Networking notes - General

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For other network related things, see:


Layers, frames, and packets

Networking is modelled using layers.

Layer models

There are actually two model layers

  • the OSI model being the formal one, and
  • the one from the IP suite (quite similar to the DoD model)
...the practical one - for IP use
it mostly just ignores higher layers such as OSI's 6 and 7 - which are relatively rare to see used in descriptions anyway

Layer 1 (physical layer)

  • transfer units are called: symbols or bits
  • whatever needs to happen on the copper, fiber, or whatnot
  • for many end users this means Ethernet, or more specifically, various sections of the IEEE 802.3 standard.
  • Physical is something few people ever deal with (if it's broken, replace it)

Layer 2 (data link layer):

  • transfer units are called: frames
  • Layer 1 and 2 are often linked because hardware and its management are often designed together for efficiency.
  • Link is normally below what you'ld care about, but becomes relevant when you tunnel things, or do lower-level encryption, or both, like around VPNs.
  • the maximum frame size matters to fragmentation and such, also when tunneling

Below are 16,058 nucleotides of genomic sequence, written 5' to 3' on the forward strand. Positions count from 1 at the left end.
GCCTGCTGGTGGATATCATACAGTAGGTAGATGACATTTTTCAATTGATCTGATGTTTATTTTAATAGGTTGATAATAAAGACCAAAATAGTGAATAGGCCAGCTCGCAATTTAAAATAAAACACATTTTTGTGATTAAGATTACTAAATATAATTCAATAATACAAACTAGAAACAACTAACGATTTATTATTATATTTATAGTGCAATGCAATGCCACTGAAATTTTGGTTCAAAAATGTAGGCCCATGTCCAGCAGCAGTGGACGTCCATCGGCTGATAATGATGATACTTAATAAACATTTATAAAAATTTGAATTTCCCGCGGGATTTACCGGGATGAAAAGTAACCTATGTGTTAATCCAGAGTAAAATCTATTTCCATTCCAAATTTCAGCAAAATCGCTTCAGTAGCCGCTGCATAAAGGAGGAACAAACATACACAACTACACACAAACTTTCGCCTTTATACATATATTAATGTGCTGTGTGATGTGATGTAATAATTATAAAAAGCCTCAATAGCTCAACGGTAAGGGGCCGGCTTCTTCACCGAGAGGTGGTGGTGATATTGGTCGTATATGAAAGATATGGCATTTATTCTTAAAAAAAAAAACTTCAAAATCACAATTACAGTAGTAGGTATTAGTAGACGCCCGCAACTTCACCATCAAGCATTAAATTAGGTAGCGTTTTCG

Layer 3 (network layer): (in the IP suite also called 'internet layer')

  • transfer units are called: packets
  • usually addressed here: concepts like node addressing, and basic/local routing, possibly with some basic error control and segmentation
  • protocols in the IP suite: IP (20-byte header)
  • Other ptotocols: IPX, ARP (IP-address-to-Ethernet-address lookups), RARP (its reverse), IGMP (multicast support protocol), RIP and other routing-related protocols

Layer 4 (transport layer):

  • transfer units are called: segments, or datagrams
  • Decisions such as whether to be connection-based or not, and may introduce concepts such as ports, in-order guarantees, flow control, more error handling and such.
  • protocols in the IP suite: TCP (20-byte header), UDP (8-byte), ICMP (4-byte).
  • Other protocols: SPX (resembling TCP), NetBEUI, SCTP

Layer 5 is seen as 'application' in the IP suite, which there is the highest layer.

That makes it it everything you as a coder work with, and anything higher-level is just a program doing its thing.
UDP and particularly TCP are rather practical for networking, so applications often build what they want straight onto them, including everything from HTTP to SIP to SSH to DHCP to FTP to RTP to SMTP to SNMP to DNS to SOAP.

OSI, goes on up to seven layers. In its view:

OSI layer 5 (session, not application)

  • is usually not necessary, but protocols at this level tend to be protocols that add some functionality for a program to use, dealing with concepts like that of (simultaneous) streams, or:
  • describes tunneling and VPN provisions, such as in PPTP
  • may provides security and sessions by SSL and SSH
  • may do low-latency provisions for multimedia, such as in RTP / RTCP
  • handle easier-to handle session setup (more sobust, more featured), such as in SIP
  • includes NetBIOS, which adds its own host naming, name service, connectionful and connectionless transfers. (though not so much large-scale routing, so IP is categorically more interesting)

OSI layer 6 (presentation)